Mar 132012

Jacqueline Downs

It was the summer of 1976 when we set fire to David McIntyre. Round the back of Brockwell Lido, bushes hiding us from the expanse of the park. Every now and then it comes back to me.

Take yesterday. Pete was on the sofa and I was in the recliner, tilted back a little. There was a ball of paper on the floor where the fireplace used to be, like someone had still expected it to be there and chucked it on as fuel. Pete had a half-empty wine glass of lemonade – he doesn’t drink in the week, and says the wine glass makes him feel it less. When I got up to get the paper I noticed some of the plaster over the bottom of the fireplace had started to peel. You think everything’s sorted and dealt with and you can have a rest, and then you have to start on something else, something you thought you’d finished with ages ago.

I had been talking to Pete about holidays.

“Do you know, babe, we’ve been everywhere: Madrid, Paris, Cologne, Prague, Oslo.” He looked up from his faux alcohol. “I quite fancy Finland next – Helsinki, probably, because I’ve heard of that.”

Pete didn’t look keen.

“It’s too dark and they drink too much. It would be weird,” he said.

“It wouldn’t be weird, babe, it would be like Peckham.”

“What about Spain again?”

It was so hot in Madrid. I couldn’t handle it. I got burnt and a bit tetchy. I had to keep lying down – I couldn’t stand upright at all. Kept taking my T-shirt off but it was so unbearable that I had to cover up.

It had been like that in ’76. Even at night it hadn’t let up. All over our estate was the same, kids out till all hours, trying to get some air, but there wasn’t any. Me, Kate Dawson, Geoff Wallis, Paul Fincher, out roaming the park. Kate, Geoff, Fincher – I haven’t seen them for years. After we set fire to David McIntyre it wasn’t the same. I started hanging out with a different crowd. I did different things with this new gang. Took my mind off it. One of the new lot, his parents had this massive paddling pool and a hosepipe, so we used to fill it up and spray each other down. I used to lie in that pool, face down, for as long as I could, just letting it all wash over me.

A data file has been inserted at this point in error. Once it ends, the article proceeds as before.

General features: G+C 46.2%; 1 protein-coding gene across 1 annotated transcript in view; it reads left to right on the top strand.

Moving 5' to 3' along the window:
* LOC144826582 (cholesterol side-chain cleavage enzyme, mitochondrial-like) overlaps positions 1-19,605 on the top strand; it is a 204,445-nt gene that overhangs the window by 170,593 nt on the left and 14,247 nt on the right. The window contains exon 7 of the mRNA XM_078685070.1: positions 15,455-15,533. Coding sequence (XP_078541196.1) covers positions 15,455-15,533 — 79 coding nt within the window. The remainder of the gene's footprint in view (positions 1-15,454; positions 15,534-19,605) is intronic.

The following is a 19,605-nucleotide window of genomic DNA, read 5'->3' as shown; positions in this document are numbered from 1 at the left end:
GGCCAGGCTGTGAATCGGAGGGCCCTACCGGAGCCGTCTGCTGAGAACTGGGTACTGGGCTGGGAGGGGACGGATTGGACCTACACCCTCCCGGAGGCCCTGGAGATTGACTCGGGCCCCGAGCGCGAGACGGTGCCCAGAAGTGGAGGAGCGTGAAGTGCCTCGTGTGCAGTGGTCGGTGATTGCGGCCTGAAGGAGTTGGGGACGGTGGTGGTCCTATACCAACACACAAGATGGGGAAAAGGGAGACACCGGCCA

And I kept out of David McIntyre’s way. It was pretty easy, seeing as how he wasn’t going anywhere, even after he came out of hospital. Keeping out of his family’s way was harder, but they didn’t know about me: he’d kept his mouth covered.

A couple of months afterwards they had a benefit at the Prince Regent, and the rumour was that when they sent the bucket round for donations, someone put a box of matches in. My dad almost died laughing when he told me that. I remember him looking at me until I laughed too; nearly died of laughter.

I can’t remember why we chose David McIntyre. Because he was hot and bored like us? Because he also had parents who didn’t seem bothered that he was out so late? Because he lived in one of the bigger houses in a road named after a poet, before they got turned into flats and bed-sits?

“Wanna go round the back with me?” I’d asked him. It’s not like it wasn’t plausible. He was OK-looking, really. I was wearing my Marc Bolan vest top, and I knew he’d always liked me in that.

“What’s going on?” He’d clocked the others moving in, the gleams in their eyes, the hardness of their lips, the petrol can I’d got Fincher to bring from his dad’s garage. At the time I hadn’t known what for, but then I saw David McIntyre and I did. I wasn’t involved in holding him down; I just helped pour the petrol. As I splattered his shoes I saw that he was wearing his school plimsolls and they were white like mine. We all lit matches.

I don’t remember any screaming: it was as though the air was so thick with heat that night that any noise that came from his mouth just died on his lips; as though there just wasn’t enough air to transport his screams across the park. We were lucky; I said so.

I remember the laughter, though: those hard, silent laughs where your jaw locks open like a vice and your nose shrinks into your face and your eyes disappear. You can’t see. It makes you dizzy, like you can’t stand up straight. Oh, we were lucky.

I’m wondering if the luck will run out. Pete’s back soon. He’ll want his usual postwork wine glass of lemonade. He’ll wish it was sauvignon blanc. He’ll wish he was married to someone else. I wonder what would make him leave: what I did, or the fact that I kept it from him for all these years? I imagine making it easy for him, saying the words to him. I wonder what words I would actually use. Petrol. Matches. Laughing. Long hot summer. Long time ago.

So, Helsinki, maybe. The colder the better, really, although not ski-ing. I couldn’t stand all those log cabins, and the real fires.

When we bought our new house, when my business had taken off and we could go posh in Dulwich, it had all original features – chimneys, fireplaces, the lot. I had them all bricked up. The one in the living room, when they were doing that, about halfway through, a ton of soot fell out. One of the builders said it started trickling and, before they knew it, it just came down; must have been up there for ages, waiting for the opportunity.

So, now, all the fireplaces are bricked up and plastered over, and painted, or even – in the case of the one in what they call the master bedroom – wallpapered. But it doesn’t matter what we do to them; you can still tell what used to be there.

[This piece originally appeared in Smoke 16.]

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